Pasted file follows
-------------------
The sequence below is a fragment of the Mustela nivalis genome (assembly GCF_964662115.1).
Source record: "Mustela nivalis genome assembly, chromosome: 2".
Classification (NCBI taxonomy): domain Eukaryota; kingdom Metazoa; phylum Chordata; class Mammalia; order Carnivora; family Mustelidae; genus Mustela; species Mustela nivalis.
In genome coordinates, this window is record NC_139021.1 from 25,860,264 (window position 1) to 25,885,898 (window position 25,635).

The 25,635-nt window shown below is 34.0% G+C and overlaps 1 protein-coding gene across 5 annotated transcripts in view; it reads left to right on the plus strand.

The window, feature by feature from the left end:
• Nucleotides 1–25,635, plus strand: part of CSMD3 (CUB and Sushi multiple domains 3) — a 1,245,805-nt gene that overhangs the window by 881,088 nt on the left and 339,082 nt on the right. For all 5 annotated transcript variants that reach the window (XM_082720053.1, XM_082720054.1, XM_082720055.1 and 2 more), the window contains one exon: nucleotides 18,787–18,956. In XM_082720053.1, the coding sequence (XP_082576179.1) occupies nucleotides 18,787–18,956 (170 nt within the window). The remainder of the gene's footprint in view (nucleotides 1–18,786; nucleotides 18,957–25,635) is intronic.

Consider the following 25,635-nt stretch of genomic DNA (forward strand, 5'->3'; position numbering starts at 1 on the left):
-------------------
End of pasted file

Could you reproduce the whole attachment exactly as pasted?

The sequence below is a fragment of the Mustela nivalis genome (assembly GCF_964662115.1).
Source record: "Mustela nivalis genome assembly, chromosome: 2".
Classification (NCBI taxonomy): domain Eukaryota; kingdom Metazoa; phylum Chordata; class Mammalia; order Carnivora; family Mustelidae; genus Mustela; species Mustela nivalis.
In genome coordinates, this window is record NC_139021.1 from 25,860,264 (window position 1) to 25,885,898 (window position 25,635).

The 25,635-nt window shown below is 34.0% G+C and overlaps 1 protein-coding gene across 5 annotated transcripts in view; it reads left to right on the plus strand.

The window, feature by feature from the left end:
• Nucleotides 1–25,635, plus strand: part of CSMD3 (CUB and Sushi multiple domains 3) — a 1,245,805-nt gene that overhangs the window by 881,088 nt on the left and 339,082 nt on the right. For all 5 annotated transcript variants that reach the window (XM_082720053.1, XM_082720054.1, XM_082720055.1 and 2 more), the window contains one exon: nucleotides 18,787–18,956. In XM_082720053.1, the coding sequence (XP_082576179.1) occupies nucleotides 18,787–18,956 (170 nt within the window). The remainder of the gene's footprint in view (nucleotides 1–18,786; nucleotides 18,957–25,635) is intronic.

Consider the following 25,635-nt stretch of genomic DNA (forward strand, 5'->3'; position numbering starts at 1 on the left):